What does it mean to matter?
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In our example in the earlier reflection, we suggest that one does not, not matter because someone else matters. In other words, for one to matter is completely independent or unrelated to whether someone else matters. In essence, everyone matters but some people choose to accept society premise that they do not matter.
Put differently, you matter unless you decide otherwise. Most unfortunately however, we’re all influenced by society norms, rules, standards and so on… We rarely question the status quo let alone challenge it. This behavior permeates deep in our lives, leaving us to accept, adopt or assign whatever label society dictates. It is no surprise we assign ourselves same or comparable labels society has assigned to us.
It’s easy to see it, it’s all around you. The mail clerk behaves as if s/he doesn’t matter much around people from whom he picks up and to whom he delivers mails but feels he matters much more in the presence of the janitor. The CEO which costs a company millions of dollars keeps his job (Netflix CEO Reed Hasting jacked up the subscription price in 2012) but the financial analyst who fails to catch an accounting error is placed on probation or terminated.
So, if one goes by society approach as to when and who matters, it boils down to simply social status, sphere of influence but most specifically the amount of wealth one has. For instance, if a financial analyst publishes an opinion about a stock, the stock may or may not be impacted but if Warren Buffet makes a remark, one can rest assured the stock would be impacted. If that’s the case and we all belong to a society of sort, shouldn’t we simply go along and continue to live by the norms, rules and standards? In other words, shouldn’t we simply accept the status society has assigned to us?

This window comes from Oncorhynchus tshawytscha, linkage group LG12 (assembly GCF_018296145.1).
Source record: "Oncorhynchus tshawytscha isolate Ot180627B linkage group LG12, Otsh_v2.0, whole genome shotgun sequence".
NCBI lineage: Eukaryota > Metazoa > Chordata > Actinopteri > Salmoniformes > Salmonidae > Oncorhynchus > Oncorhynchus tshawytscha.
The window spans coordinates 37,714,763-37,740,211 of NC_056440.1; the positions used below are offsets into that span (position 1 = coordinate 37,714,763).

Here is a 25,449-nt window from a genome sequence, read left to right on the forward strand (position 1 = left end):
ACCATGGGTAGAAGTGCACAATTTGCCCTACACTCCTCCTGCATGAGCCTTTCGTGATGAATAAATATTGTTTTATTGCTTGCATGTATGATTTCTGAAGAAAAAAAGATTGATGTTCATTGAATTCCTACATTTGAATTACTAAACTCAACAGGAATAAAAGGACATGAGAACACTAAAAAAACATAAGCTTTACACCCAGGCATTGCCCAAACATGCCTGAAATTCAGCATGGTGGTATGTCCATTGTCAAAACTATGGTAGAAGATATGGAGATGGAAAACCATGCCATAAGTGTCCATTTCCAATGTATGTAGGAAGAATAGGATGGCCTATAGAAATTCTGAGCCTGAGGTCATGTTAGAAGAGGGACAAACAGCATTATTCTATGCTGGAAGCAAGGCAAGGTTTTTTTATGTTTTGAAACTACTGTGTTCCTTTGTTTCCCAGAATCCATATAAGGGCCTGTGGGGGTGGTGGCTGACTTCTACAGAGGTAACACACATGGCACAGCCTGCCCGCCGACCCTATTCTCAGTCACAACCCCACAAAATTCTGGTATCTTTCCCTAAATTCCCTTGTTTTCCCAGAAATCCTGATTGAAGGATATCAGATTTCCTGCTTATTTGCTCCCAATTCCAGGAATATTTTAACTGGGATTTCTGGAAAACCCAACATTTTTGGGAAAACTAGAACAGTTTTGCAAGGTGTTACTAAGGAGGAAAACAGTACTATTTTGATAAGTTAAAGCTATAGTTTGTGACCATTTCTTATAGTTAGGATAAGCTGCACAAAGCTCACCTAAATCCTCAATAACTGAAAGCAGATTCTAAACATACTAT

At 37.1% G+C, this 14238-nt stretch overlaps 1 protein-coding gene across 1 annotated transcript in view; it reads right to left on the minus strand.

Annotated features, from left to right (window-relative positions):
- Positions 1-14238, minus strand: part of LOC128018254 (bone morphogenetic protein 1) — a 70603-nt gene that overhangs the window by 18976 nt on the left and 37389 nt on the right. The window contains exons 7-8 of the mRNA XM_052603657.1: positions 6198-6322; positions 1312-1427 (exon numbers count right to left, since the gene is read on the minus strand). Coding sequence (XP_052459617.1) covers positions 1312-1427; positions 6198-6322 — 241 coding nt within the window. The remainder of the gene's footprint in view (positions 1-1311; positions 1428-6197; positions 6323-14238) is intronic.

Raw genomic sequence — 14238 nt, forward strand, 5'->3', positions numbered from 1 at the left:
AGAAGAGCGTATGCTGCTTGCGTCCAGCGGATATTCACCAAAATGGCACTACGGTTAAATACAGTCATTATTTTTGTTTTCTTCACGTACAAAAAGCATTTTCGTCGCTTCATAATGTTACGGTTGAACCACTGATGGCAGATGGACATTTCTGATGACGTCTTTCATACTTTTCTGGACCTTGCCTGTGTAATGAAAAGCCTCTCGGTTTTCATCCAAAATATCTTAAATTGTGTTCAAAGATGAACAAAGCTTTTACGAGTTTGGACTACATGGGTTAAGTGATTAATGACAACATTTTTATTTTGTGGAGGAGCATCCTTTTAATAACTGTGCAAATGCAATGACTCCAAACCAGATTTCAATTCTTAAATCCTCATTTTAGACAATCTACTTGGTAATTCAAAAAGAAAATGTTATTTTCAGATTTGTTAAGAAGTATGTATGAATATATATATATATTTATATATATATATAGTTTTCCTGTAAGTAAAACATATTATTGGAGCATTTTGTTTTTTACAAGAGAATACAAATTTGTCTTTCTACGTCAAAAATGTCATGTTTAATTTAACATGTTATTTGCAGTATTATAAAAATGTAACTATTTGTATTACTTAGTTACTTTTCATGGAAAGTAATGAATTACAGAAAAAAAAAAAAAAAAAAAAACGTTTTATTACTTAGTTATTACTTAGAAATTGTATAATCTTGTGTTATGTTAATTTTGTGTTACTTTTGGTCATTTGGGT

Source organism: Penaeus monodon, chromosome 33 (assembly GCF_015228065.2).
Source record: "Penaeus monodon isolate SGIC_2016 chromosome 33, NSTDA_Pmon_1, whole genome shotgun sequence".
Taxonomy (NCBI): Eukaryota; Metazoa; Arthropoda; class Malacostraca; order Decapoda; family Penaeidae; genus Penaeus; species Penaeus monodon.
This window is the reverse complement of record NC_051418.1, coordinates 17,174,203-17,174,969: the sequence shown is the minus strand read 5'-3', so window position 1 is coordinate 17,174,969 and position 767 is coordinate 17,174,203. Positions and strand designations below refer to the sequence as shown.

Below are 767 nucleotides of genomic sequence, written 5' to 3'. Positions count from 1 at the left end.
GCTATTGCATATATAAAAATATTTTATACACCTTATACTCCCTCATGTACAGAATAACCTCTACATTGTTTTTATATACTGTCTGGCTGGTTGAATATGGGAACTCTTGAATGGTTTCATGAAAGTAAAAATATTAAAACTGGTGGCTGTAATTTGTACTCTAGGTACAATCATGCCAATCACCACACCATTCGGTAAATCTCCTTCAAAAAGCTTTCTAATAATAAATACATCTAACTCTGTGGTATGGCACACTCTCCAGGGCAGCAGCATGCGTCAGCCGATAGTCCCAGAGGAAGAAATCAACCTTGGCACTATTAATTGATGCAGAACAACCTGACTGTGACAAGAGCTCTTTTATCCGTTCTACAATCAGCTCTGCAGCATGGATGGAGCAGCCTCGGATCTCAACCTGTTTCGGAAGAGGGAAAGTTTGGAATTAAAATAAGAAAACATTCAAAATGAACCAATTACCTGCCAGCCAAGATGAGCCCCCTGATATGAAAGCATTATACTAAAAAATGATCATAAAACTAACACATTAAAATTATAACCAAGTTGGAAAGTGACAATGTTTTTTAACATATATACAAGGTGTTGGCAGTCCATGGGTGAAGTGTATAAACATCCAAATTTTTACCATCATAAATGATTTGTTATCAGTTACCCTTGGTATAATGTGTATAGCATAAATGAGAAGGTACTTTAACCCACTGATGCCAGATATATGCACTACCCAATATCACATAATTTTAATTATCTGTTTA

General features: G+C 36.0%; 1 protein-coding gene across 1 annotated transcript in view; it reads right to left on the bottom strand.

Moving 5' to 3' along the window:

What good comes out of rejecting society’s approach? Does it matter if you think you matter but society doesn’t think so? Thus lies the dilemma of what it means to matter? Our own sense of worth is challenged every minute by society. Even the CEO who, on the surface, seems to matter more so than his employees, is challenged every step of the way by how society views him. IBM CEO not only feels matter more than a CEO of a small (or no-name) company but society also supports IBM CEO’s view.
It seems at best that the only logical behavior is to simply abide by society standards; don’t despair, you don’t have to, and there is plenty of good which comes with that. On the next Reflection, we’ll explore the pros & cons of rejecting society’s dictates as to whether one matters or not. . In the meantime, if you’re still not sure whether you matter, drop us a line; we’ll shed more light into the topic.Follow @mducheiney
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